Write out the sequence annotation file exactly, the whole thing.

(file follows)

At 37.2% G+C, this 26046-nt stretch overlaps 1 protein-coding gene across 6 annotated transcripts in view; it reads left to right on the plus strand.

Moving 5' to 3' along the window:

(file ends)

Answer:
At 37.2% G+C, this 26046-nt stretch overlaps 1 protein-coding gene across 6 annotated transcripts in view; it reads left to right on the plus strand.

Moving 5' to 3' along the window: